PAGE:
The door to the long barn, a long, low-roofed barn on our property that was once a chicken coop and now is a storage shed, went from rustic to just plain shoddy when a tractor gouged it. We decided to replace it. It’s not a task we’ve done before, but our learning curve has ramped up considerably since we’ve become owners of the ranch. These old dogs have learned lots of new tricks.
We began with a heavy-duty frame, which I’m pretty sure will be standing after the rest of the barn has disintegrated. With the help of some crates and blocks of wood, I held it in place while Clay screwed it in. Clay then fitted the frame with 1-by-12-inch redwood boards to match the existing barn.
Then we took our first trip to the hardware store. Any self-respecting do-it-yourselfer will tell you that nothing gets done without multiple trips.
Next, Clay ripped 6-foot lengths of bender board with his new SawStop to create the slim lathing that covers the gaps between the redwood panels. These allow the panels to shrink and swell, while protecting the inside from weather. The SawStop came with a close-to-100-percent guarantee that Clay would complete the job with all of his fingers. He cut the pieces to the correct length and attached them to the redwood panels.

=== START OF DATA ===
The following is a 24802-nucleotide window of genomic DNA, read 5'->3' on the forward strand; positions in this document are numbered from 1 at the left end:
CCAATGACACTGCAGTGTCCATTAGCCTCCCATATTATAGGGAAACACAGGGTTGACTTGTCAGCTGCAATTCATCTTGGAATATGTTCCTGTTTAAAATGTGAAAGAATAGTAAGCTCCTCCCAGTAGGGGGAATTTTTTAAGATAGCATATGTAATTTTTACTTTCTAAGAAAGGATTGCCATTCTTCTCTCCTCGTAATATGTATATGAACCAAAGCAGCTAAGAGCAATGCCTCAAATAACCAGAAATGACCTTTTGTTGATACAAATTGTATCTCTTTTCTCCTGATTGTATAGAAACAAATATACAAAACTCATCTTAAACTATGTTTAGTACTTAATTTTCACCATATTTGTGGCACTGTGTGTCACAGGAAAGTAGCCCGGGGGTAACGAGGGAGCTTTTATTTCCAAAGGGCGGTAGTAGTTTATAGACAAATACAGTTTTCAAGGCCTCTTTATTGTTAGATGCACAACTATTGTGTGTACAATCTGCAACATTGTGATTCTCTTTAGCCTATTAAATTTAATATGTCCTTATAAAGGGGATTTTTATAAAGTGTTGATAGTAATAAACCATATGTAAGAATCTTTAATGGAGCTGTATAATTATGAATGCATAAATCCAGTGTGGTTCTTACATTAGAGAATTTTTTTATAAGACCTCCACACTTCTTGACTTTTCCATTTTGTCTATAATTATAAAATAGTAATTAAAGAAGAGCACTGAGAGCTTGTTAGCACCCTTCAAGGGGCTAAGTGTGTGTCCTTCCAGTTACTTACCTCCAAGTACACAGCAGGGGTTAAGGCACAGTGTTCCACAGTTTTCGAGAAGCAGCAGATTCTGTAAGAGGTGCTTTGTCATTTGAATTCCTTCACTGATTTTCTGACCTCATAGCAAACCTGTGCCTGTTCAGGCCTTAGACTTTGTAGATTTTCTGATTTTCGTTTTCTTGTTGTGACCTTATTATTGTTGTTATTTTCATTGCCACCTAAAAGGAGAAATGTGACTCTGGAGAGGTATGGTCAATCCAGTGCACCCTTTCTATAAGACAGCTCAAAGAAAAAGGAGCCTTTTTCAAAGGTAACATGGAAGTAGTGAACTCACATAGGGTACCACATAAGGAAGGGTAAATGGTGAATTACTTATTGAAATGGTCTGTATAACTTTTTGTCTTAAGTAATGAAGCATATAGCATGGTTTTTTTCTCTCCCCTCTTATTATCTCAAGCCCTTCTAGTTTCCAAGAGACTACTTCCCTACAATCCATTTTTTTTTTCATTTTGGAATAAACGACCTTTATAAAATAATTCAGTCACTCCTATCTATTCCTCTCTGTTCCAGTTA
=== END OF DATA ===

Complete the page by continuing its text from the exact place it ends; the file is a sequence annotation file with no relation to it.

And then we went back to the hardware store. It’s hard to believe that we don’t own every imaginable length of nail, screw and bolt, but as any do-it-yourselfer will tell you, you never have the right thing. At Home Depot we got screws to attach the kick plate. Nobody ever uses the barn door handle.
At the end of the day, we toasted a job well done with a Pliny the Edler from our local, fabulous brewery, the Russian River Brewing Company. We toasted the fact that our important irrigation and filtration equipment, our tractors and our tools, were now snug and safe. But mostly, we toasted that we newbies had done it all by ourselves.